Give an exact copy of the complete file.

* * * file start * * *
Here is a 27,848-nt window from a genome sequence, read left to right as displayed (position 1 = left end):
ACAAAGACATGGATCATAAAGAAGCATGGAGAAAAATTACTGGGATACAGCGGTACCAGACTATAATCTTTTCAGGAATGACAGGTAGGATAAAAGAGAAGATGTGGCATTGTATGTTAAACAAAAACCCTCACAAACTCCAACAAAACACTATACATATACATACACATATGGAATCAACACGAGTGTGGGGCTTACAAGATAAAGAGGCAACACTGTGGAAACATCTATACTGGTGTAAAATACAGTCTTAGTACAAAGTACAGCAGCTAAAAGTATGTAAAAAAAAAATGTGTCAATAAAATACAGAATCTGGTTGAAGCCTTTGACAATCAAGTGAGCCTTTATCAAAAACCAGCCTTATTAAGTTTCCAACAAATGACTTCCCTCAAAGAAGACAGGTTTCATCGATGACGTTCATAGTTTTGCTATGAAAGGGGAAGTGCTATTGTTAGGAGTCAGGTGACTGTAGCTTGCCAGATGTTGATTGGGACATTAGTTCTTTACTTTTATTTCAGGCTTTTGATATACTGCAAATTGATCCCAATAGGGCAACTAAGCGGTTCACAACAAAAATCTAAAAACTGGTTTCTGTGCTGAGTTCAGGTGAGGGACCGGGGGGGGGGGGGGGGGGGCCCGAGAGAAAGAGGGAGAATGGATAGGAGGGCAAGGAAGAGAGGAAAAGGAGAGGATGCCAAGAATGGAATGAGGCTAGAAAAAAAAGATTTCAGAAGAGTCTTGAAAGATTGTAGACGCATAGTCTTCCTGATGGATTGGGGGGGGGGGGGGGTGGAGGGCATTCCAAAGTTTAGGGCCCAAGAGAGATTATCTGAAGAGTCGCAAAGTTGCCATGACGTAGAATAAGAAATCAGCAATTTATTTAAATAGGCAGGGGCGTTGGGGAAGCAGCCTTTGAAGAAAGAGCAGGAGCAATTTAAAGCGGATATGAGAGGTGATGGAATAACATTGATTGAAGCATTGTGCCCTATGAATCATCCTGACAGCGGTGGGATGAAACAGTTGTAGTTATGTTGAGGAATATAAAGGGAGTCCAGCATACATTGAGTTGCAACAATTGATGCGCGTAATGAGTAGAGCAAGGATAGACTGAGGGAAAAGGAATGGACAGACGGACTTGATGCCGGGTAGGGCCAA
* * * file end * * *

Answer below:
Here is a 27,848-nt window from a genome sequence, read left to right as displayed (position 1 = left end):
ACAAAGACATGGATCATAAAGAAGCATGGAGAAAAATTACTGGGATACAGCGGTACCAGACTATAATCTTTTCAGGAATGACAGGTAGGATAAAAGAGAAGATGTGGCATTGTATGTTAAACAAAAACCCTCACAAACTCCAACAAAACACTATACATATACATACACATATGGAATCAACACGAGTGTGGGGCTTACAAGATAAAGAGGCAACACTGTGGAAACATCTATACTGGTGTAAAATACAGTCTTAGTACAAAGTACAGCAGCTAAAAGTATGTAAAAAAAAAATGTGTCAATAAAATACAGAATCTGGTTGAAGCCTTTGACAATCAAGTGAGCCTTTATCAAAAACCAGCCTTATTAAGTTTCCAACAAATGACTTCCCTCAAAGAAGACAGGTTTCATCGATGACGTTCATAGTTTTGCTATGAAAGGGGAAGTGCTATTGTTAGGAGTCAGGTGACTGTAGCTTGCCAGATGTTGATTGGGACATTAGTTCTTTACTTTTATTTCAGGCTTTTGATATACTGCAAATTGATCCCAATAGGGCAACTAAGCGGTTCACAACAAAAATCTAAAAACTGGTTTCTGTGCTGAGTTCAGGTGAGGGACCGGGGGGGGGGGGGGGGGGGCCCGAGAGAAAGAGGGAGAATGGATAGGAGGGCAAGGAAGAGAGGAAAAGGAGAGGATGCCAAGAATGGAATGAGGCTAGAAAAAAAAGATTTCAGAAGAGTCTTGAAAGATTGTAGACGCATAGTCTTCCTGATGGATTGGGGGGGGGGGGGGGTGGAGGGCATTCCAAAGTTTAGGGCCCAAGAGAGATTATCTGAAGAGTCGCAAAGTTGCCATGACGTAGAATAAGAAATCAGCAATTTATTTAAATAGGCAGGGGCGTTGGGGAAGCAGCCTTTGAAGAAAGAGCAGGAGCAATTTAAAGCGGATATGAGAGGTGATGGAATAACATTGATTGAAGCATTGTGCCCTATGAATCATCCTGACAGCGGTGGGATGAAACAGTTGTAGTTATGTTGAGGAATATAAAGGGAGTCCAGCATACATTGAGTTGCAACAATTGATGCGCGTAATGAGTAGAGCAAGGATAGACTGAGGGAAAAGGAATGGACAGACGGACTTGATGCCGGGTAGGGCCAA